Subject: Are your {car.model}’s tires aligned? Find out for free

Hey {}, last time your {car.model} was in the shop, we didn’t have the machinery to measure your wheel alignment accurately. We do now. And here’s the best part — we’ll check your alignment absolutely free the next time you schedule service with us (for something like an oil change).

Poor alignment can wear away tires faster. And for a {car.model}, new tires can cost close to a thousand dollars. Meanwhile, our alignment service costs just $75 — and only if you actually need the alignment.

First thing’s first. Schedule your next service with us so it’s on the books. We’ll make sure to check your alignment — for free.

[Schedule service]

This entire email can be replicated for all your customers. But that slight personalization — adding the car model — can help your customers feel like you’re speaking directly to them.

It can make it more likely that they’ll schedule that service.

3. Introduce a loyalty program based on dollars spent at your shop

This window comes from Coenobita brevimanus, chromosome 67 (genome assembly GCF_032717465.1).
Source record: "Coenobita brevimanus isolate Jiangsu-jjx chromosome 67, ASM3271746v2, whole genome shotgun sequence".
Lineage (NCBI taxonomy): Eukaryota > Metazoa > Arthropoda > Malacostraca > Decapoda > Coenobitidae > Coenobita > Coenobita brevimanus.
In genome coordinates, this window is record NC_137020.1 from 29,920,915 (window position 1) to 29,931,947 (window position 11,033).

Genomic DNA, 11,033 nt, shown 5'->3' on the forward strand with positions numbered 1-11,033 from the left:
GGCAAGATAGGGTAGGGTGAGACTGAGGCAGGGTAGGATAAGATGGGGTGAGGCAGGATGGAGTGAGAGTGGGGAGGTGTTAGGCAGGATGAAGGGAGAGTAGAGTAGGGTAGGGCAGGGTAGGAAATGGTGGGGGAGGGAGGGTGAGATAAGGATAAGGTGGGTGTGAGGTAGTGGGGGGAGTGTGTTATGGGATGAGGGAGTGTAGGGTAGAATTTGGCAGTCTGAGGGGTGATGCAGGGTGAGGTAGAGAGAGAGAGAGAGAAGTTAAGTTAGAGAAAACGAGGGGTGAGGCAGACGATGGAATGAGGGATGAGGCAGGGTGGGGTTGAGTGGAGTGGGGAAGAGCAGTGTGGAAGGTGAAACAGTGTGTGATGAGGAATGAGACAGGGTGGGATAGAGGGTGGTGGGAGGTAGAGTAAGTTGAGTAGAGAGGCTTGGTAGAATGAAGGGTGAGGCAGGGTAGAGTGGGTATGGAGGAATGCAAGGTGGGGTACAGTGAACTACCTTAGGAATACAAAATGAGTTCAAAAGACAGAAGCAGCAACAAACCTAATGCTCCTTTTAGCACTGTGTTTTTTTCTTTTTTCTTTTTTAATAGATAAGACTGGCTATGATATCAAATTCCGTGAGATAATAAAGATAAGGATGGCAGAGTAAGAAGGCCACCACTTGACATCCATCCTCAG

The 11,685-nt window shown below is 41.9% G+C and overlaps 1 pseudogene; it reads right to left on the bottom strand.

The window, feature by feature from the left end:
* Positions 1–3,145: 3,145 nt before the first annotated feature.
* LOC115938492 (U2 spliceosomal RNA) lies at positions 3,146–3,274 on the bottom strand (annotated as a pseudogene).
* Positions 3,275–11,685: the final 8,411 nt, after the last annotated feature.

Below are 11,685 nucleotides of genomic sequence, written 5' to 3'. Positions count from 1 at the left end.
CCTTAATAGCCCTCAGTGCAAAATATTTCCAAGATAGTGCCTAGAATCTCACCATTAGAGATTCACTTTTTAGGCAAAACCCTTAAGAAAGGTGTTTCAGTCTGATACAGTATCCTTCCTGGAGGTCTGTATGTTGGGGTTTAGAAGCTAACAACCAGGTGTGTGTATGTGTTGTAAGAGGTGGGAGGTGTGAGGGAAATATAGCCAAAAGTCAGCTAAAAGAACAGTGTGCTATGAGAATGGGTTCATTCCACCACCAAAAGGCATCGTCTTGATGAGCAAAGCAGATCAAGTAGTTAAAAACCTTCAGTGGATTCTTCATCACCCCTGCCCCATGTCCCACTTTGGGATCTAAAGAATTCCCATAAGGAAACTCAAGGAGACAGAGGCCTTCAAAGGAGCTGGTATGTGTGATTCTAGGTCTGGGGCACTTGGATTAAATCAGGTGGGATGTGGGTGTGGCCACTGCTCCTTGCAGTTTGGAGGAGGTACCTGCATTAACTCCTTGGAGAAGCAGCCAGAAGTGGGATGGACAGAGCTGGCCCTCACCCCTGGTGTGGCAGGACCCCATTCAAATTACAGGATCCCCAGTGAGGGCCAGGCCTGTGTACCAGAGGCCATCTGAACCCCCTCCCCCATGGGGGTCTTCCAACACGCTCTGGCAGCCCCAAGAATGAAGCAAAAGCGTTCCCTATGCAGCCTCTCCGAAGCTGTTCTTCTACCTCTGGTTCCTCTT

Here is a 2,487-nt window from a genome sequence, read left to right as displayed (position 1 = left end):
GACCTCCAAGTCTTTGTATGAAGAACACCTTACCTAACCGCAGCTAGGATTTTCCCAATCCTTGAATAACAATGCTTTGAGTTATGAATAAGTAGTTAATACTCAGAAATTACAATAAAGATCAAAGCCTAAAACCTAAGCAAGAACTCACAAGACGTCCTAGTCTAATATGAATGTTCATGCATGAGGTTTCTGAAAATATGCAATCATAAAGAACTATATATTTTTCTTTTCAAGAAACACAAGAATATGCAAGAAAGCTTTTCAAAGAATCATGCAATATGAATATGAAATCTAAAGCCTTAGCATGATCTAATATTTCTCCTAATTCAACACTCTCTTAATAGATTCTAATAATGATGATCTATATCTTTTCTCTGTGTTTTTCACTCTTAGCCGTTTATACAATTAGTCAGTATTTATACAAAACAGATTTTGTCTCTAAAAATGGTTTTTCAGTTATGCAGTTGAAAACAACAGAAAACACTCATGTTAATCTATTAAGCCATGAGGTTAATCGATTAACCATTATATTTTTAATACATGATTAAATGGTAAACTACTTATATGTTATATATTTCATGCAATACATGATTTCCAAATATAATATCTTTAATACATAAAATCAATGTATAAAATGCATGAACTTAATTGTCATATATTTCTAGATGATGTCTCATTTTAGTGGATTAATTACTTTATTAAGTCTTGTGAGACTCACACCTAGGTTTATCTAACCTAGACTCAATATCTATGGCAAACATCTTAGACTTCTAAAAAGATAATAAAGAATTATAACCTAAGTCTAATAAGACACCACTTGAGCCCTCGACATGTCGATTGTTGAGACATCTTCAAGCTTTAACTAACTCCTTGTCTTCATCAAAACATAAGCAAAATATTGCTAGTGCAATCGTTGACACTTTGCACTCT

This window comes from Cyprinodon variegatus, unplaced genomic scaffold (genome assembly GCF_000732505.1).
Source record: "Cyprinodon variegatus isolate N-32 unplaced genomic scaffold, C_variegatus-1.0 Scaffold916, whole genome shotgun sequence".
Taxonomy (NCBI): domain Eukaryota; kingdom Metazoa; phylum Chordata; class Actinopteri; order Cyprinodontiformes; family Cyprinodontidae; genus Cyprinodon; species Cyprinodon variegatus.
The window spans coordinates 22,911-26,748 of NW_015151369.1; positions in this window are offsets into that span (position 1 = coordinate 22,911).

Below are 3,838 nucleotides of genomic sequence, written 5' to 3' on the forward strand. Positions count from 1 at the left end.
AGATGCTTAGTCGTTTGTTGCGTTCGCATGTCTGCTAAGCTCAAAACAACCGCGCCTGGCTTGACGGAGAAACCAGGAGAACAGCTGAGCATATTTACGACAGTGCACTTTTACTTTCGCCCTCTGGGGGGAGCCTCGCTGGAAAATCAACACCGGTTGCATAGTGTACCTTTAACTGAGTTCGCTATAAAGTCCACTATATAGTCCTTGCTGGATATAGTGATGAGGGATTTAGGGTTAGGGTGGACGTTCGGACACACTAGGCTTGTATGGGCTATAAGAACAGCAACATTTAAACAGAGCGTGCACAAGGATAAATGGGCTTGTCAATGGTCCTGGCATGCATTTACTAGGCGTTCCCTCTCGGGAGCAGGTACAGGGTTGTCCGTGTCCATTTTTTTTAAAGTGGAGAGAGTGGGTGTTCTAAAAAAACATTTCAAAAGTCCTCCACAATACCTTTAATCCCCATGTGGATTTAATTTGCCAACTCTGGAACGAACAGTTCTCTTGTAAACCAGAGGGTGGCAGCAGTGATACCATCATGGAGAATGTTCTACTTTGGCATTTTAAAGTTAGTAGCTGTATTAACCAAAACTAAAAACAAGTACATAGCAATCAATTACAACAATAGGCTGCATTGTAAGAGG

Your shop management system should capture how much your customers spend when they come to your shop. Capitalize on that information by rewarding customers who spend more at your shop. You do this with a loyalty program.

Here’s how:

  • Identify a threshold you want to work. Let’s say you want to introduce this loyalty program to any customer who spent at least $250 in your shop in one visit.
  • You then email these people, letting them know that they’ve automatically been added to your VIP loyalty program. That means after $500, they save $20 on oil changes (your ‘reward’ can be anything of value, really).
  • Now, here’s the key: Use personalization to list out services you offer, specific to the model or age of their car. For example:
    • Since your {car.model} has more than {mileage} miles, it’s a good time to get the following checked or replaced:
  • Then make it easy for them to schedule an appointment to address some or all of those recommendations.

4. Introduce time-sensitive or seasonal deals

As we mentioned earlier, email is the most direct way to reach your customers — exactly when you want.

This lends itself beautifully for time-sensitive deals. For example, spring is a great time to send an email blast reminding folks to get their A/C’s checked.

Better yet, add a sense of urgency to this offer with a limited-time deal: